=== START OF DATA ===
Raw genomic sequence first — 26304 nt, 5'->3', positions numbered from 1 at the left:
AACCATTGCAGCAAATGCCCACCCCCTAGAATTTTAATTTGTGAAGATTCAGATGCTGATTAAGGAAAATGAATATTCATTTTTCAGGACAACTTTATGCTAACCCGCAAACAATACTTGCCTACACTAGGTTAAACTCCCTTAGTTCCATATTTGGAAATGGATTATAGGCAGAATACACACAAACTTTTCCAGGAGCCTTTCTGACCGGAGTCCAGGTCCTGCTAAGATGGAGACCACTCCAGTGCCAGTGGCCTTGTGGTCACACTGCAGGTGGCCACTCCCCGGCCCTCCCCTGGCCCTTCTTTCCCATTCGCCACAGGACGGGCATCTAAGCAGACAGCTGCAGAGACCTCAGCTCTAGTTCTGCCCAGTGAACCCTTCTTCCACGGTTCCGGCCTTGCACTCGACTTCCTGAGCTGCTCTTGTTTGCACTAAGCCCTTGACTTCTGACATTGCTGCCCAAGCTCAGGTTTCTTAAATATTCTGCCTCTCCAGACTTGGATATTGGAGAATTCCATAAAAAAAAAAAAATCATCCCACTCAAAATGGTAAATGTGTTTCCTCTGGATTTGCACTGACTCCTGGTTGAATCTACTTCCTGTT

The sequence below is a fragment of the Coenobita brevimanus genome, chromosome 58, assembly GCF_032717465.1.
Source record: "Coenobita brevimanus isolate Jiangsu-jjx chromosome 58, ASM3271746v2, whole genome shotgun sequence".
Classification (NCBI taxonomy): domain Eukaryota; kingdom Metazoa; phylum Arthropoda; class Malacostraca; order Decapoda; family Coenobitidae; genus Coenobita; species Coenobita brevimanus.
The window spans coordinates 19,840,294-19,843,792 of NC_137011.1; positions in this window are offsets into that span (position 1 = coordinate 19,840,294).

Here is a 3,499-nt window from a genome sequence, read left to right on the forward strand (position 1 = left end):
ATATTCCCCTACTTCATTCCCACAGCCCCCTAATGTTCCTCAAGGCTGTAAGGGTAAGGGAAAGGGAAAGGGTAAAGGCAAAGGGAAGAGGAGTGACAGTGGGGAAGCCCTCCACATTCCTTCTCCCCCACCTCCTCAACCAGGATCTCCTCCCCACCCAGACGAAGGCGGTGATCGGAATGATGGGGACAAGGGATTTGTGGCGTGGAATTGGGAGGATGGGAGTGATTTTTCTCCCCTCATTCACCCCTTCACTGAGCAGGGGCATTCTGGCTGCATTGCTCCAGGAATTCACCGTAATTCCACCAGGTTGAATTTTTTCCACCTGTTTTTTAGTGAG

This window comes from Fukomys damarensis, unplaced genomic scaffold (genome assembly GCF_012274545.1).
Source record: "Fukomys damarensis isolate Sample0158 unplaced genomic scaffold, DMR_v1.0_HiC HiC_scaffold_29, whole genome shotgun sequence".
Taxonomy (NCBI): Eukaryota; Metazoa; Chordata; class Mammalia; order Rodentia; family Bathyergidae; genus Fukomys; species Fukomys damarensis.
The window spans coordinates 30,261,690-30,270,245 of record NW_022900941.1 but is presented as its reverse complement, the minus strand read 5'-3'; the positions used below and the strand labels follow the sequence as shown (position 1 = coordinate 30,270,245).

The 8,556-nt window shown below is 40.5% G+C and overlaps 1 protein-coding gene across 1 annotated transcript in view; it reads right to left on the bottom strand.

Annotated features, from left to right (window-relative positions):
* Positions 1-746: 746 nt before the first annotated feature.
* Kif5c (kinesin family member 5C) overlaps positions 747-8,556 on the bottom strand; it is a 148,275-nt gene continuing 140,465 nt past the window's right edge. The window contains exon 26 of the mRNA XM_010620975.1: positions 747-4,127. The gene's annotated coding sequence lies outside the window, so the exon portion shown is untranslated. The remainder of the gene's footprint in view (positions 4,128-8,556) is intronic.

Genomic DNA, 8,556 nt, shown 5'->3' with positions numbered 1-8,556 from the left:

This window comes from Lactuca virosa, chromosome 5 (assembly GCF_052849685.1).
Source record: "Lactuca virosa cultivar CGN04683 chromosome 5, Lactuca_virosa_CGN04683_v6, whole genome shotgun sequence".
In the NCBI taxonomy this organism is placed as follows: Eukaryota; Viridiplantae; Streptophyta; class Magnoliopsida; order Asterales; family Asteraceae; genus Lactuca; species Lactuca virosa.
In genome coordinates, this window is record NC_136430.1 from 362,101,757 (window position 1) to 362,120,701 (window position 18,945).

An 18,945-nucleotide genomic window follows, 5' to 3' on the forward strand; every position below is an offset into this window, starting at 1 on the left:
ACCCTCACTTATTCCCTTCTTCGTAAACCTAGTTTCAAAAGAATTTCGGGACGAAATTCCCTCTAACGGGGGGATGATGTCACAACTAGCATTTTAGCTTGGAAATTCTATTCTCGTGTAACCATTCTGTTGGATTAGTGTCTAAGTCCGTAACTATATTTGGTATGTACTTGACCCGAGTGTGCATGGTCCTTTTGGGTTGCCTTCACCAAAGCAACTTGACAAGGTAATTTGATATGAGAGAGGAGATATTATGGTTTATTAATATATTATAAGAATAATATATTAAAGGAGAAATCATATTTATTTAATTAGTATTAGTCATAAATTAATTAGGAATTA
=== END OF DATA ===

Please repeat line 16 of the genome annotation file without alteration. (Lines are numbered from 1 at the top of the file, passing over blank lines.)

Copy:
* Kif5c (kinesin family member 5C) overlaps positions 747-8,556 on the bottom strand; it is a 148,275-nt gene continuing 140,465 nt past the window's right edge. The window contains exon 26 of the mRNA XM_010620975.1: positions 747-4,127. The gene's annotated coding sequence lies outside the window, so the exon portion shown is untranslated. The remainder of the gene's footprint in view (positions 4,128-8,556) is intronic.